Index-Linked Certificates Of Deposit: Upside Potential, Low Risk

By Lisa Smith AAA

Index-linked certificates of deposit, also known as equity-linked certificates of deposit, provide the opportunity to generate investment returns that are similar to those provided by well-known major market indexes, such as the Standard & Poor's 500 Index (S&P 500) the Dow Jones Industrial Average (DJIA) or Nasdaq, with the safety and security of the principal protection provided by traditional certificates of deposit (CD). Chase Manhattan Bank was the first firm to offer index-linked certificates of deposit, which debuted in 1987 and were quickly made available by many other investment providers. In this article, we'll explain the benefits of these investments and why you may want to consider them for your portfolio.

Appeal
Index-linked certificates of deposit have a strong appeal to investors who want to earn stock-market like returns on their investments but don't want to risk the loss of principal associated with investing in the stock market. To meet this need, index-linked certificates of deposit link the returns that investors will earn to the returns generated by one of many major equity market indexes. Some offer to match 100% of the return generated by a given index. Others match a specific percentage, such as 90%. If the index declines, some index-linked certificates offer a guaranteed minimum investment return, while others guarantee only the return of the original investment. In the U.S. the Federal Deposit Insurance Corporation guarantees the principal up to $100,000. (To learn more, read Are Your Bank Deposits Insured?)

Considerations
While index-linked certificates of deposit guarantee no loss of principal when held to maturity, there are other factors that should be taken into consideration prior to investing. For example, access to principal and earnings is often limited. The specific terms of the investment vary by provider, with some providers issuing certificates for three years, five years or another set period of time. Some certificates do not permit access until the certificate has reached maturity. Others provide a window, such as once per year, when the assets can be withdrawn penalty free. If access to the money is required at any other time, a penalty may be imposed.

Also, if the chosen index declines in value, the return on investment may be as low as zero. This raises the issue of opportunity cost, because the money might have generated positive returns had it been invested elsewhere.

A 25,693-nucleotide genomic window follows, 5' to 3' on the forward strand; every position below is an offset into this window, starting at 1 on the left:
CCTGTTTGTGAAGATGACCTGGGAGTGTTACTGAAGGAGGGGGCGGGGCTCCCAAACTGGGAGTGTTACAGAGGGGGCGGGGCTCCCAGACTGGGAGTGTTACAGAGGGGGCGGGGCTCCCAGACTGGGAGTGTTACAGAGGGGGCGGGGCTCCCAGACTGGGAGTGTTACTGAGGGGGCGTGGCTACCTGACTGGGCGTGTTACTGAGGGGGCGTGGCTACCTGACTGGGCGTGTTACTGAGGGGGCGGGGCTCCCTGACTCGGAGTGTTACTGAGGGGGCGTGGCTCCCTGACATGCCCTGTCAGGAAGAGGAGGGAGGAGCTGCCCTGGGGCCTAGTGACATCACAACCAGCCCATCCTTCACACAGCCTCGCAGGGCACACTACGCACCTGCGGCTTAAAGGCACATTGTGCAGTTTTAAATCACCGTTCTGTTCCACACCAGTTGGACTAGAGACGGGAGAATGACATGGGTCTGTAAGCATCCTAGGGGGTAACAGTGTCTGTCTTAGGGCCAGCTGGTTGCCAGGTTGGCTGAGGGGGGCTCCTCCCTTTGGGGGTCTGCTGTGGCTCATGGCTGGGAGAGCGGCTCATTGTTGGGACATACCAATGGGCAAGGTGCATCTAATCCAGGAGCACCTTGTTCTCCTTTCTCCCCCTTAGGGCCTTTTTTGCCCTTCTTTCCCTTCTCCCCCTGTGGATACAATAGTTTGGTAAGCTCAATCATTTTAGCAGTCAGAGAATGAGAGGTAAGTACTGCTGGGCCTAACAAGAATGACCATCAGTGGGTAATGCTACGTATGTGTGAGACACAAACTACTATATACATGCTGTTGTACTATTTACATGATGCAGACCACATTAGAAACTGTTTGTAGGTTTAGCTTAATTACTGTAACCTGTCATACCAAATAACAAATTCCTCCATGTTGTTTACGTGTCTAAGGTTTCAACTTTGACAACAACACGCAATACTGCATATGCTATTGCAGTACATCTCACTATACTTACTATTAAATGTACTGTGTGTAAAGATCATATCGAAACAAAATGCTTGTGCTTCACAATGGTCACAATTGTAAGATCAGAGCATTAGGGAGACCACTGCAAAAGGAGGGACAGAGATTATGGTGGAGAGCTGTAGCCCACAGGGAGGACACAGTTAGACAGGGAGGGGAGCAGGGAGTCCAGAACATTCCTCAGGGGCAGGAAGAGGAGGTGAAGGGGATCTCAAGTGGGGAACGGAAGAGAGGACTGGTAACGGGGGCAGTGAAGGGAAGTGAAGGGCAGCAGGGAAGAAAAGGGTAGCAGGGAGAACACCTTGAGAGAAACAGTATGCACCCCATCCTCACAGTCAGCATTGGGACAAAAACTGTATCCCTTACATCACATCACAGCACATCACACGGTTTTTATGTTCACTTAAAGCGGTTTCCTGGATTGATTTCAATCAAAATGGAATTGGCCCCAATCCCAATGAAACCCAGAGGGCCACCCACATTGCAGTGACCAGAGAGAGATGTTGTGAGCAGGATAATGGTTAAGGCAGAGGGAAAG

Tax implications are another item that should be taken into account, as earnings generated by index-linked certificates of deposit are taxed in the year generated. To delay tax liability, the certificate can be purchased in a tax-deferred account, such as an individual retirement account (IRA).

Strategies
Index-linked certificates of deposit can be used in a variety of ways. They can provide safe storage for money that you do not expect to need for several years. They can also be used as the more conservative end of a larger portfolio's asset allocation strategy. (To learn more about how choosing the right mix of securities is the key to minimizing risk while maximizing return, read Achieving Optimal Asset Allocation and Asset Allocation Strategies.)

Index-linked certificates can also be used as part of a laddered fixed-income strategy. Fixed income investing often takes a backseat in our thoughts to the fast-paced stock market, with its daily action and promises of superior returns, but if you're a retired investor, or are approaching retirement, fixed-income investing can become your primary focus. At this stage, preservation of capital with a guaranteed income stream becomes the most important goal. Using index-linked securities has the potential to boost the returns of a laddered portfolio. (For additional insight into this strategy, read Step Up Your Income With A CD Ladder.)

Read Before You Buy
Index-linked certificates of deposit are available from a variety of providers, although they are not often touted by brokers because they are not a major revenue generator in terms of sales commissions or fees for selling them. Because they come in a range of terms with widely varying underlying provisions, careful shopping will help you identify the exact offering that best meets your personal investing goals.

Bottom Line
In every case, index-linked certificates of deposit are best suited to investors who do not need immediate access to their money. Prior to investing, it is important to be sure that you understand all of the terms and conditions, particularly those related to the index that your investment will be tracking, the percentage of the index's return that will accrue to your account, the amount you will earn if the underlying index declines in value, the accessibility of your principal and the penalty for early withdrawal. Paying attention to these details before you invest will go a long way toward making sure you are satisfied with your investment tomorrow.

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